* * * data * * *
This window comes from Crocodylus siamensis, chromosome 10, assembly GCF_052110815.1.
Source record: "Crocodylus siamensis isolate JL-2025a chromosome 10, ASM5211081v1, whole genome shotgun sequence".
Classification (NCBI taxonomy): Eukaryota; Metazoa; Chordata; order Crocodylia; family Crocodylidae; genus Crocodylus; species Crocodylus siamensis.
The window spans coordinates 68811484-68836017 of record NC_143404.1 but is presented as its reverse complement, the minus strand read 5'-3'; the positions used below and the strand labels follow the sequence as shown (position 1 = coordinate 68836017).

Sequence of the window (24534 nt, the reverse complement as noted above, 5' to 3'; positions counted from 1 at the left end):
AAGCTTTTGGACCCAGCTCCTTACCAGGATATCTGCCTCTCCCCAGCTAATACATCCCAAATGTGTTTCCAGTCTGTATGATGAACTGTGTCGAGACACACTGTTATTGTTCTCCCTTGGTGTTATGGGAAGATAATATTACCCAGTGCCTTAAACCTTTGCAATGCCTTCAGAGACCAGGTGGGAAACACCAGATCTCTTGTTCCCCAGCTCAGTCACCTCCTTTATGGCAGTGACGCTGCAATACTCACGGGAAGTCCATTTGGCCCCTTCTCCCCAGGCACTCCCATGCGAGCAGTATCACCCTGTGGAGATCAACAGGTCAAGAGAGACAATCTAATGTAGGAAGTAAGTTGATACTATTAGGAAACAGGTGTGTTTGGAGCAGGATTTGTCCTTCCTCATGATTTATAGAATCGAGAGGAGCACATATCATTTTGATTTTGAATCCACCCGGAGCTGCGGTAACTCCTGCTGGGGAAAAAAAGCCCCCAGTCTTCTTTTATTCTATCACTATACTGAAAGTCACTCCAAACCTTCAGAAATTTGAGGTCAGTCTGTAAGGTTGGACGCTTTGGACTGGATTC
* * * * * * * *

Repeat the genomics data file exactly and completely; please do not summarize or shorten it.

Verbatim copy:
This window comes from Crocodylus siamensis, chromosome 10, assembly GCF_052110815.1.
Source record: "Crocodylus siamensis isolate JL-2025a chromosome 10, ASM5211081v1, whole genome shotgun sequence".
Classification (NCBI taxonomy): Eukaryota; Metazoa; Chordata; order Crocodylia; family Crocodylidae; genus Crocodylus; species Crocodylus siamensis.
The window spans coordinates 68811484-68836017 of record NC_143404.1 but is presented as its reverse complement, the minus strand read 5'-3'; the positions used below and the strand labels follow the sequence as shown (position 1 = coordinate 68836017).

Sequence of the window (24534 nt, the reverse complement as noted above, 5' to 3'; positions counted from 1 at the left end):
AAGCTTTTGGACCCAGCTCCTTACCAGGATATCTGCCTCTCCCCAGCTAATACATCCCAAATGTGTTTCCAGTCTGTATGATGAACTGTGTCGAGACACACTGTTATTGTTCTCCCTTGGTGTTATGGGAAGATAATATTACCCAGTGCCTTAAACCTTTGCAATGCCTTCAGAGACCAGGTGGGAAACACCAGATCTCTTGTTCCCCAGCTCAGTCACCTCCTTTATGGCAGTGACGCTGCAATACTCACGGGAAGTCCATTTGGCCCCTTCTCCCCAGGCACTCCCATGCGAGCAGTATCACCCTGTGGAGATCAACAGGTCAAGAGAGACAATCTAATGTAGGAAGTAAGTTGATACTATTAGGAAACAGGTGTGTTTGGAGCAGGATTTGTCCTTCCTCATGATTTATAGAATCGAGAGGAGCACATATCATTTTGATTTTGAATCCACCCGGAGCTGCGGTAACTCCTGCTGGGGAAAAAAAGCCCCCAGTCTTCTTTTATTCTATCACTATACTGAAAGTCACTCCAAACCTTCAGAAATTTGAGGTCAGTCTGTAAGGTTGGACGCTTTGGACTGGATTC